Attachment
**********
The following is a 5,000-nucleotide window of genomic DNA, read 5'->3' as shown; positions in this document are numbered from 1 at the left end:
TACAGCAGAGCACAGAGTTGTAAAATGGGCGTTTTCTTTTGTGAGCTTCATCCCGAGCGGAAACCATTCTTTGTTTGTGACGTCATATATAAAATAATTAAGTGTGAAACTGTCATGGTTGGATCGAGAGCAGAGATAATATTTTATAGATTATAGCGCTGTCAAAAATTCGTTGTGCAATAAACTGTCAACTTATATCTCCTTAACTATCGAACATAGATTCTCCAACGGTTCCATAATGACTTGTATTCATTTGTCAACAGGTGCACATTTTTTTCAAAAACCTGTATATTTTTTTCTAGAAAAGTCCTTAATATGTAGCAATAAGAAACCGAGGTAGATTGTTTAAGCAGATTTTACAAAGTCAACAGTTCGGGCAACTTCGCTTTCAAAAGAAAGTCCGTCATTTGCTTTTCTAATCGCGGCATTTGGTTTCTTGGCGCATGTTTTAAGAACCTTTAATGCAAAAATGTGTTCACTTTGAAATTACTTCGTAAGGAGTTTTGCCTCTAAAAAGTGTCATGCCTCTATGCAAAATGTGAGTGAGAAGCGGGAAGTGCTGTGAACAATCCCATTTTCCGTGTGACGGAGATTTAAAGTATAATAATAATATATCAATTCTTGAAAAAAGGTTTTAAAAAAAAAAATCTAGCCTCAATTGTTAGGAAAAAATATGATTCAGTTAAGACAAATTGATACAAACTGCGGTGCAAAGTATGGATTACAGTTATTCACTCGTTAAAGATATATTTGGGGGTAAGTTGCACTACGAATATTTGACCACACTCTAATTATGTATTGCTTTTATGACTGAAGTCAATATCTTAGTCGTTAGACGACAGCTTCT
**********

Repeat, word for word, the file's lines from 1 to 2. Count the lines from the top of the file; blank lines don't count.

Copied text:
The following is a 5,000-nucleotide window of genomic DNA, read 5'->3' as shown; positions in this document are numbered from 1 at the left end:
TACAGCAGAGCACAGAGTTGTAAAATGGGCGTTTTCTTTTGTGAGCTTCATCCCGAGCGGAAACCATTCTTTGTTTGTGACGTCATATATAAAATAATTAAGTGTGAAACTGTCATGGTTGGATCGAGAGCAGAGATAATATTTTATAGATTATAGCGCTGTCAAAAATTCGTTGTGCAATAAACTGTCAACTTATATCTCCTTAACTATCGAACATAGATTCTCCAACGGTTCCATAATGACTTGTATTCATTTGTCAACAGGTGCACATTTTTTTCAAAAACCTGTATATTTTTTTCTAGAAAAGTCCTTAATATGTAGCAATAAGAAACCGAGGTAGATTGTTTAAGCAGATTTTACAAAGTCAACAGTTCGGGCAACTTCGCTTTCAAAAGAAAGTCCGTCATTTGCTTTTCTAATCGCGGCATTTGGTTTCTTGGCGCATGTTTTAAGAACCTTTAATGCAAAAATGTGTTCACTTTGAAATTACTTCGTAAGGAGTTTTGCCTCTAAAAAGTGTCATGCCTCTATGCAAAATGTGAGTGAGAAGCGGGAAGTGCTGTGAACAATCCCATTTTCCGTGTGACGGAGATTTAAAGTATAATAATAATATATCAATTCTTGAAAAAAGGTTTTAAAAAAAAAAATCTAGCCTCAATTGTTAGGAAAAAATATGATTCAGTTAAGACAAATTGATACAAACTGCGGTGCAAAGTATGGATTACAGTTATTCACTCGTTAAAGATATATTTGGGGGTAAGTTGCACTACGAATATTTGACCACACTCTAATTATGTATTGCTTTTATGACTGAAGTCAATATCTTAGTCGTTAGACGACAGCTTCT